Prior to 1663, gold coins of the realm were produced at the Royal Mint utilising the traditional technique of hand-held dies struck by a hammer. This rudimentary process often resulted in irregular shapes and weights. Hammered coins (as they have come to be called) were often subjected to clipping, an illegal practise of shaving precious metall off the edge of a coin and thus debasing or devaluing the piece. This was punishable by death as it was essentially regarded as theft—and from the Crown’s treasury, no less.
The gold guinea was first introduced in 1663 during the reign of Charles II. He instructed his Ministers to implement the introduction of a new gold coin in an effort to counter economic instability. Initially, the coin, which was not yet referred to as the “guinea,” was valued at exactly 20 shillings—equivalent to 1 pound sterling. The coin was also the result of more advanced production methods which saw a better quality coin that included a milled or reeded edge for the first time to discourage clipping. The new minting machines struck a more superior coin which noticeably resulted in a more uniformed shape and size. The machines were utilised for these new coins at the suggestion of the king himself after witnessing their use while in exile in France.
Due to the fluctuation of the price of gold in relation to the price of silver, the coin, with a weight between 8.4 and 8.5 grams of 22-karat gold and with a diameter of 25 millimetres, began to trade at a premium above its face value. A decrease of 1/10 of a gram in 1670 rectified the imbalance for a short time, but its value now increased to 22 shillings. With the intervention of Sir Issac Newton, mintmaster of the Royal Mint, stability was achieved for the coin after Great Britain formally adopted the gold standard in 1717 on his advice. He fixed the guinea’s value at 21 shillings, a rate that was retained until the coin was replaced with a 20-shilling or gold sovereign coin in 1816.
The Indomitable Rise of the Guinea
The source of the gold used for the new coin was essentially where and how the colloquial term “guinea” came about, as much of the gold used in the coin’s minting was mined from the coast of West Africa and brought to Great Britain by the Royal African Company—a mercantile company set up by the Stuart family and London merchants to trade along the west coast of Africa. The coins also included the small logo of an elephant and castle, part of the company’s crest, which denoted the gold and its source.
With these reliable, machine-struck coins gaining a reputation for purity and precise weights, the guinea was to become the foundation of Britain’s rapidly expanding international trade. Since guineas could be minted in large quantities and reliably transported, they were quickly satisfying the country’s demand for commerce both at home and abroad. Its reputation as a trusted gold coin and method of trade resulted in increased travel internationally to all corners of Great Britain’s growing empire and colonies, including those in North America and for trade in Asia. Vast quantities of gold guineas were loaded onto the East India Company’s ships and taken on a journey around the world to be traded for exotic luxuries such as spices, tea, and fine silk.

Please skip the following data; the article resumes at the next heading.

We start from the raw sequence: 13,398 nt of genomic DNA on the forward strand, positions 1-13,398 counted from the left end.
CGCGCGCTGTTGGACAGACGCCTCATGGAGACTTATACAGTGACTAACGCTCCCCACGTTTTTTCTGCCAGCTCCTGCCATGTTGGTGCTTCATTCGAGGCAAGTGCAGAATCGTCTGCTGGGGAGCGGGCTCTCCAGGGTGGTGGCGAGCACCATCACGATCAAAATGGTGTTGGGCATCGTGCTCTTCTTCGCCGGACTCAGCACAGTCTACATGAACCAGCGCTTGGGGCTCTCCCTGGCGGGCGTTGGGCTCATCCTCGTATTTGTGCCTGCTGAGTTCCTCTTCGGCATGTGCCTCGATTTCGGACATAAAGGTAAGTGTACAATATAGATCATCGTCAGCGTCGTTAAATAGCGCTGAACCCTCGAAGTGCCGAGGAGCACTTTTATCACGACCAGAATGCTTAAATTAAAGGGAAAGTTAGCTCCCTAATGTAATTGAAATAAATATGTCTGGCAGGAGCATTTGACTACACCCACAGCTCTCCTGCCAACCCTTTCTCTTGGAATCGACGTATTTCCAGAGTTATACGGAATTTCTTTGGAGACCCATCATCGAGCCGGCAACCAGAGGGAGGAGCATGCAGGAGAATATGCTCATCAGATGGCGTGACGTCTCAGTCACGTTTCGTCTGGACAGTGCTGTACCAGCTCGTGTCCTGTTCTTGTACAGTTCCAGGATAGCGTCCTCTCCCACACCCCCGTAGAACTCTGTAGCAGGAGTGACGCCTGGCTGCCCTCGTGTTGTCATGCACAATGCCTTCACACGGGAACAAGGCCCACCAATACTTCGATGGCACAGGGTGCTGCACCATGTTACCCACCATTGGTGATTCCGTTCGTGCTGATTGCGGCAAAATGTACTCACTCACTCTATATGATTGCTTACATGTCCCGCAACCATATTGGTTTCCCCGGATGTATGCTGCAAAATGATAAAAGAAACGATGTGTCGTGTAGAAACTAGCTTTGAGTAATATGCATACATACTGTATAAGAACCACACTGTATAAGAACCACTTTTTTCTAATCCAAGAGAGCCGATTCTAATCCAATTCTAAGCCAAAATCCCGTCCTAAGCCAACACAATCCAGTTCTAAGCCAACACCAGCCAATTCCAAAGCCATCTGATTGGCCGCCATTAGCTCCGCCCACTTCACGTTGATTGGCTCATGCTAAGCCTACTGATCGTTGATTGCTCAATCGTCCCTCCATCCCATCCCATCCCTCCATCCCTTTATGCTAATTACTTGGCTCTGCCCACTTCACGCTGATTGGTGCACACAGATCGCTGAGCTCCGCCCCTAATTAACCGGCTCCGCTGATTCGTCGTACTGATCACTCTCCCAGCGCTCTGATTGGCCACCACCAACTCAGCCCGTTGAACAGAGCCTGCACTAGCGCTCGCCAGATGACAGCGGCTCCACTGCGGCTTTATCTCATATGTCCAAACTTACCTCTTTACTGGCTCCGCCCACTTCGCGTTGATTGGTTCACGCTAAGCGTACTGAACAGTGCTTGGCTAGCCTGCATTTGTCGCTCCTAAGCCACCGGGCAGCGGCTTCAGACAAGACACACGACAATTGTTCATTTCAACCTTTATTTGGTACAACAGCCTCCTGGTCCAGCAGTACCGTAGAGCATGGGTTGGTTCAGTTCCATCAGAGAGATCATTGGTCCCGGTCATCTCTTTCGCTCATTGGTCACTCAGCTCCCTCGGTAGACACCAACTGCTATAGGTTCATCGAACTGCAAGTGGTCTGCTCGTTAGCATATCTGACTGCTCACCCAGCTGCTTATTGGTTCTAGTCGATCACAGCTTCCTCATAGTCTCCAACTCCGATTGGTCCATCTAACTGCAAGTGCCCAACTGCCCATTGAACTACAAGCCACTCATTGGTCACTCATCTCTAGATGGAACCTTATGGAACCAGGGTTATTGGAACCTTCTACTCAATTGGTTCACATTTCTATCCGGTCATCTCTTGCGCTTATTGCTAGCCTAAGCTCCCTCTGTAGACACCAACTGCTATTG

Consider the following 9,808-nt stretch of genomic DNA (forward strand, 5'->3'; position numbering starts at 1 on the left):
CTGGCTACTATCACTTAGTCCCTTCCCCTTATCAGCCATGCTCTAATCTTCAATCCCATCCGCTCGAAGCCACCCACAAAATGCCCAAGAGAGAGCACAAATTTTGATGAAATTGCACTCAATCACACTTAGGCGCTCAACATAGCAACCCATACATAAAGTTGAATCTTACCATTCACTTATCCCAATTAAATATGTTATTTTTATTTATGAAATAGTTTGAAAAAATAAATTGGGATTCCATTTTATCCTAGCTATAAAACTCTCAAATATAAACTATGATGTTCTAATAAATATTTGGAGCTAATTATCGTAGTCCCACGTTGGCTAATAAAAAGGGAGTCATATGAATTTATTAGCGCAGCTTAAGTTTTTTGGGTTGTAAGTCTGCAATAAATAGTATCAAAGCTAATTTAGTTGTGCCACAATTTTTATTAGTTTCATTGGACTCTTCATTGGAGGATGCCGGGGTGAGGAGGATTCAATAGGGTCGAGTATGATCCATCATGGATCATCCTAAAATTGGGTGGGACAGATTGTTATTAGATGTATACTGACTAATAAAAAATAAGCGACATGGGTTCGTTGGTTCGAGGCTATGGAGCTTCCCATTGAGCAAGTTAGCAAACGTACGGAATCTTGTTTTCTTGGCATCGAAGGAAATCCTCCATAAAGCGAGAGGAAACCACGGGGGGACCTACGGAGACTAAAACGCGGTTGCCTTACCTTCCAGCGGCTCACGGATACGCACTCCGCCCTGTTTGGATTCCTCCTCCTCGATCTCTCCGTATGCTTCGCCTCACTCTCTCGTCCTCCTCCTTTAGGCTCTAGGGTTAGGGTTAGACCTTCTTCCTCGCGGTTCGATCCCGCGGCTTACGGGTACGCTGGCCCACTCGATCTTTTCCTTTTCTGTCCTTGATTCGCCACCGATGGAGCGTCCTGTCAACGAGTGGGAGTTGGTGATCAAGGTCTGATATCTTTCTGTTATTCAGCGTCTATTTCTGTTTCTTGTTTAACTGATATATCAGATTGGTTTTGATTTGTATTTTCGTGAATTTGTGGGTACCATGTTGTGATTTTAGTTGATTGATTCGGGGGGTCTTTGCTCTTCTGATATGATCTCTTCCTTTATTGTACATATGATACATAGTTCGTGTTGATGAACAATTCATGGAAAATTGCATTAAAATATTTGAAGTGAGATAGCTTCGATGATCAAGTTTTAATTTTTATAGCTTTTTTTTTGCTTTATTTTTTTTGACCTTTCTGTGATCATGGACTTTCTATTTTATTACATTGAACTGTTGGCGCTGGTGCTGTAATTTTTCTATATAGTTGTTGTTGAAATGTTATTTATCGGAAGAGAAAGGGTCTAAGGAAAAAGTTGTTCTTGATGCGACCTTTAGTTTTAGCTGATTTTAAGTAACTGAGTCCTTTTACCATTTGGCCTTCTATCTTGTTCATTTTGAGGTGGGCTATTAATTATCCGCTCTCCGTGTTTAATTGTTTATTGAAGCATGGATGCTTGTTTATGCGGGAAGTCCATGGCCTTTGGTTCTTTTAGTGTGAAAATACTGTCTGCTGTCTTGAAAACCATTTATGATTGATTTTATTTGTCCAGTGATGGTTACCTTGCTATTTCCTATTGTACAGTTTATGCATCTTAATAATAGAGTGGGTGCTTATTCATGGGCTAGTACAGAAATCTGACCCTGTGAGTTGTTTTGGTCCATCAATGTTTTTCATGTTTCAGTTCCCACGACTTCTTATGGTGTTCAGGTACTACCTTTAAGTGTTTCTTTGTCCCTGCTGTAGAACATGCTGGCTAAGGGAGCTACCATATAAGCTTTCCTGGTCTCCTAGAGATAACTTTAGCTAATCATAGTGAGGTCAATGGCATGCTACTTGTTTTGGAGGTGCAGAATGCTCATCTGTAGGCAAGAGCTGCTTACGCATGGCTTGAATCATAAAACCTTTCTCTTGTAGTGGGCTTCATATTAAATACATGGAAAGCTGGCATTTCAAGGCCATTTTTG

The Demise of the Guinea, the Introduction of the Sovereign
All good things, as they say, must come to an end, and the guinea was sadly no exception. Thanks to the Napoleonic Wars on the continent, Great Britain faced severe economic turmoil, and after serving Britain and its empire for 150 years the Guinea was replaced by the lighter sovereign gold coin equal to 20 shillings. This change resulted from the country’s great re-coinage act of the 22nd June 1816, which also saw the reintroduction of silver coins into circulation for more than 30 years. The re-coinage and exchange of 1816–17 would transform the nation’s coins to a degree not seen since the days of Elizabeth I more than 250 years previously. The standard to which the coins were struck from this date was under greater scrutiny than ever before. The new sovereign introduced in 1817 was easily distinguished from its predecessor mostly due to the new design but also by the new minting method.
The lighter 20-shilling gold sovereign featured Benedetto Pistrucci’s iconic design of St. George slaying the dragon, perhaps a subtle reference to the recent wars on the continent in which Great Britain had fought and defeated Napoleon, putting an end to his desires for empire. Pistrucci’s artistic depiction was to become the highlight of designs featured on the coinage of George III. Both the guinea and new sovereign circulated alongside each other for a time after 1817, though the sovereign’s design and perfect weight and diameter were purposefully distinctive enough from existing guineas to easily distinguish one from the other.
Since the introduction of the sovereign as a practical circulating coin 200 years ago, it has endured both as a mode of commerce and more recently, as a collector’s piece and item of investment. Today, modern technology has been developed to make advancements in the security of British coinage with the recent issuing of a new 12-sided pound coin, continuing the evolution of possibly one of the world’s oldest surviving currencies. This new coin may not be minted in precious metal such as gold from all corners of the world, but making improvements to the security of a circulating coin as well as to its design and integrity is at the very heart of the guinea’s story—which continues to this day. ❑